Wednesday, December 12, 2012

Book Review: "Bruce" by Peter Ames Carlin

When you grow up in central New Jersey, particularly one town away from Freehold as I did, Bruce Springsteen is almost a religion. I had the same Spanish teacher he had in high school, knew all of his songs by heart, danced to Jersey Girl at more sweet 16 parties than I could count, saw concerts on countless tours, and at least once made the "Bruce pilgrimage," stopping by many of the places along his historic rise to legend status.

More than 25 years after moving away from New Jersey, "The Boss" is still a cultural touchstone for me, even though my accent changed a long time ago. Yet my perceptions of Bruce have always been the ones culture presented us—the outspoken political crusader, the fierce protector of his home state, the self-appointed spokesperson for those down on their luck or without luck at all, the muscle-bound troubadour, the brooding and sensitive poet of his generation. Which is why, although I don't traditionally read biographies, I chose to read Peter Ames Carlin's meticulously researched Bruce.

As you'd imagine, a book written with Springsteen's authorization—and complete access to everyone involved with his life, music, and career from the start—paints a fairly well-rounded picture of both the artist and the man. There's much I already knew about the starts and stops along the way of his musical journey, and anyone as obsessed with pop culture as I am certainly followed the stories of his personal life—his marriage to Julianne Phillips, their divorce and his subsequent relationship, marriage, and life with Patti Scialfa.

But while Carlin definitely spotlights the Springsteen you think you know, and certainly includes recollections and endorsements from many in his career that have been acolytes and advocates from the start, he is careful not to paint Springsteen as a saint, but rather a flawed, mercurial, sometimes-cocky-sometimes-insecure man torn between just wanting to make music for his fans and feeling compelled to serve a different purpose. I wasn't aware of his tumultuous relationships with the members of the E Street Band through the years, or the legal troubles he dealt with as his star began to rise, and the personal and psychological demons he's fought throughout his life. And the more I learned and read, the more I understood the passion and inspirations behind his music, which, of course, has led me to listen to it more and more.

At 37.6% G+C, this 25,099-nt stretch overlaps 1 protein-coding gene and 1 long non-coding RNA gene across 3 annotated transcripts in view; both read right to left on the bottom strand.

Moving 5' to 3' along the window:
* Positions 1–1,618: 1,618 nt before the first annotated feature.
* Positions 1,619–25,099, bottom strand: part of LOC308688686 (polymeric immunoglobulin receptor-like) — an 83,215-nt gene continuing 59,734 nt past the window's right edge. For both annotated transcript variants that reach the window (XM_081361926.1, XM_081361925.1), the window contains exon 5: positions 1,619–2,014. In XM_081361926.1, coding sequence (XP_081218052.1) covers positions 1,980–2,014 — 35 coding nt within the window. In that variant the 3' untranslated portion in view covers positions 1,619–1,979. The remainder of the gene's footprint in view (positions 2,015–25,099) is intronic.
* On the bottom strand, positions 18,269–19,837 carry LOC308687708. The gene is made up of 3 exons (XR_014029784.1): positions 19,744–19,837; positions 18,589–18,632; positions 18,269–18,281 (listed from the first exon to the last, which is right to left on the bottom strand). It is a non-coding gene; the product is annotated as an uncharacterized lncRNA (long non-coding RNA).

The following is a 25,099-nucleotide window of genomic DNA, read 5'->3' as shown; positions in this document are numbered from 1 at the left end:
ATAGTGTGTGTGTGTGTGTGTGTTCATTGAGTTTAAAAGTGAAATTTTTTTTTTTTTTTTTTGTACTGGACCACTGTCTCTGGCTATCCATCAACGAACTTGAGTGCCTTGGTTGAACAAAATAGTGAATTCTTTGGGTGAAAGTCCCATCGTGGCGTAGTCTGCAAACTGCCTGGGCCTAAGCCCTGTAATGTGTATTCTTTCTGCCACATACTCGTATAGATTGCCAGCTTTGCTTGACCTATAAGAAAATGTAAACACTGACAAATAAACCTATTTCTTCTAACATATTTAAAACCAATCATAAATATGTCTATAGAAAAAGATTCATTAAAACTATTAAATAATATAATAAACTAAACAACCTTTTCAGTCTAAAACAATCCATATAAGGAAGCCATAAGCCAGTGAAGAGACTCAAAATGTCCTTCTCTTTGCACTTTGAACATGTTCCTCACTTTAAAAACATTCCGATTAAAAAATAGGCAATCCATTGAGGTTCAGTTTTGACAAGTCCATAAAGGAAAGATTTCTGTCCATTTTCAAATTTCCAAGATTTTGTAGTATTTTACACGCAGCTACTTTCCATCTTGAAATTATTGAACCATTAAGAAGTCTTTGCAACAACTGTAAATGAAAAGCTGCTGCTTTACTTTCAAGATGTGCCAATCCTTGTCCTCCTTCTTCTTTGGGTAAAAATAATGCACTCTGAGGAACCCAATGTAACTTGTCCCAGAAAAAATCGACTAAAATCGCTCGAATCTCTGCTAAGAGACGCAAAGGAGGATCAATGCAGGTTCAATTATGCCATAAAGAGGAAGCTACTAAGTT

This is a long book, and sometimes it moved a little slowly for me. While some insight into Springsteen's ancestry provided depth and insight, I could have done with a little bit less on the generations that preceded him. And given all of the footnotes and all of the names that come through Springsteen's life, sometimes it was difficult to remember who was whom, where they fit in, and why they mattered. But undoubtedly, while Carlin is an admirer of Springsteen the artist and Springsteen the man, he was able to write a more objective account of both than anything I've seen, and write it well.

If you've ever wondered about the man behind the legend, or how he got to where he is, Bruce is the book for you. And even if you're not a huge fan, it's still tremendously interesting and insightful.

No comments:

Post a Comment